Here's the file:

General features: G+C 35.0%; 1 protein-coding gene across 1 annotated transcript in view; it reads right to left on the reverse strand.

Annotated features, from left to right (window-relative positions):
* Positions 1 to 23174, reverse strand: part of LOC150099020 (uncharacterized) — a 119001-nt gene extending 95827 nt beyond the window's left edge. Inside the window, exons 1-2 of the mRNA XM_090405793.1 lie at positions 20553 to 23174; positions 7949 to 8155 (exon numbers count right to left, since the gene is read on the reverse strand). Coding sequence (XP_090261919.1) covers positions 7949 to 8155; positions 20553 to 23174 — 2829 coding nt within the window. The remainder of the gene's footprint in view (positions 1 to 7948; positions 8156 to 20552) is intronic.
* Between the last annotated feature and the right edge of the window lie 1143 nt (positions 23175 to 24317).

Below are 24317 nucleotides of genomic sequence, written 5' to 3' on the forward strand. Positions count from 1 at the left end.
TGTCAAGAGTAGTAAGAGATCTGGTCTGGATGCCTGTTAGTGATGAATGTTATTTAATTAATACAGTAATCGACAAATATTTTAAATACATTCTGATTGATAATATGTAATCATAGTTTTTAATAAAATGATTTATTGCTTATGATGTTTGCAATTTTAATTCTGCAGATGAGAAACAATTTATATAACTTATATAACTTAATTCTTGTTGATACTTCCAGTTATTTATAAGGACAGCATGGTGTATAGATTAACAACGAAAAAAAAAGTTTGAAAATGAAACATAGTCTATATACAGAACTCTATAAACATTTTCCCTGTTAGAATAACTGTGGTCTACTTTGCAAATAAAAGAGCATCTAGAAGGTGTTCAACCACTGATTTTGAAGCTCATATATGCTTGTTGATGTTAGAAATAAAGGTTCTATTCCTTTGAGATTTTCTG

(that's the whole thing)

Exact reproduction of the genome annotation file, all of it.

General features: G+C 35.0%; 1 protein-coding gene across 1 annotated transcript in view; it reads right to left on the reverse strand.

Annotated features, from left to right (window-relative positions):
* Positions 1 to 23174, reverse strand: part of LOC150099020 (uncharacterized) — a 119001-nt gene extending 95827 nt beyond the window's left edge. Inside the window, exons 1-2 of the mRNA XM_090405793.1 lie at positions 20553 to 23174; positions 7949 to 8155 (exon numbers count right to left, since the gene is read on the reverse strand). Coding sequence (XP_090261919.1) covers positions 7949 to 8155; positions 20553 to 23174 — 2829 coding nt within the window. The remainder of the gene's footprint in view (positions 1 to 7948; positions 8156 to 20552) is intronic.
* Between the last annotated feature and the right edge of the window lie 1143 nt (positions 23175 to 24317).

Below are 24317 nucleotides of genomic sequence, written 5' to 3' on the forward strand. Positions count from 1 at the left end.
TGTCAAGAGTAGTAAGAGATCTGGTCTGGATGCCTGTTAGTGATGAATGTTATTTAATTAATACAGTAATCGACAAATATTTTAAATACATTCTGATTGATAATATGTAATCATAGTTTTTAATAAAATGATTTATTGCTTATGATGTTTGCAATTTTAATTCTGCAGATGAGAAACAATTTATATAACTTATATAACTTAATTCTTGTTGATACTTCCAGTTATTTATAAGGACAGCATGGTGTATAGATTAACAACGAAAAAAAAAGTTTGAAAATGAAACATAGTCTATATACAGAACTCTATAAACATTTTCCCTGTTAGAATAACTGTGGTCTACTTTGCAAATAAAAGAGCATCTAGAAGGTGTTCAACCACTGATTTTGAAGCTCATATATGCTTGTTGATGTTAGAAATAAAGGTTCTATTCCTTTGAGATTTTCTG